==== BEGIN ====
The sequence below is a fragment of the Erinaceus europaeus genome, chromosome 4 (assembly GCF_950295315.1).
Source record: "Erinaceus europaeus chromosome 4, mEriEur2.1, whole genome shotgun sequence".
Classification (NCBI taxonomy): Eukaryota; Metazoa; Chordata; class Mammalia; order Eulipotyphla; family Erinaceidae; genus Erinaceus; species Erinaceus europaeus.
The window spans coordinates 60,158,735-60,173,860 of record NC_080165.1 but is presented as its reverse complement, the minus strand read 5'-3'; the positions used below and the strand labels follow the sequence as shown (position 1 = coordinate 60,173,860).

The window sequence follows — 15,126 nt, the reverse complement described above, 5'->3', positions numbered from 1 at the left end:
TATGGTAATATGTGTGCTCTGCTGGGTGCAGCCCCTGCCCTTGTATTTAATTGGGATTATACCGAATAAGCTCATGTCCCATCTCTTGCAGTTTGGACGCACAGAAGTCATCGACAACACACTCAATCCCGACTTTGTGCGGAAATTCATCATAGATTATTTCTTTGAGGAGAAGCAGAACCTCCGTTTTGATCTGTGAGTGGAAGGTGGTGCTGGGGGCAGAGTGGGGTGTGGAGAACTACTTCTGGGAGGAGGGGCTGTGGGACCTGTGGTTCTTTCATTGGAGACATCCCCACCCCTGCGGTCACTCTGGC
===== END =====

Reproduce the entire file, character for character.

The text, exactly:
The sequence below is a fragment of the Erinaceus europaeus genome, chromosome 4 (assembly GCF_950295315.1).
Source record: "Erinaceus europaeus chromosome 4, mEriEur2.1, whole genome shotgun sequence".
Classification (NCBI taxonomy): Eukaryota; Metazoa; Chordata; class Mammalia; order Eulipotyphla; family Erinaceidae; genus Erinaceus; species Erinaceus europaeus.
The window spans coordinates 60,158,735-60,173,860 of record NC_080165.1 but is presented as its reverse complement, the minus strand read 5'-3'; the positions used below and the strand labels follow the sequence as shown (position 1 = coordinate 60,173,860).

The window sequence follows — 15,126 nt, the reverse complement described above, 5'->3', positions numbered from 1 at the left end:
TATGGTAATATGTGTGCTCTGCTGGGTGCAGCCCCTGCCCTTGTATTTAATTGGGATTATACCGAATAAGCTCATGTCCCATCTCTTGCAGTTTGGACGCACAGAAGTCATCGACAACACACTCAATCCCGACTTTGTGCGGAAATTCATCATAGATTATTTCTTTGAGGAGAAGCAGAACCTCCGTTTTGATCTGTGAGTGGAAGGTGGTGCTGGGGGCAGAGTGGGGTGTGGAGAACTACTTCTGGGAGGAGGGGCTGTGGGACCTGTGGTTCTTTCATTGGAGACATCCCCACCCCTGCGGTCACTCTGGC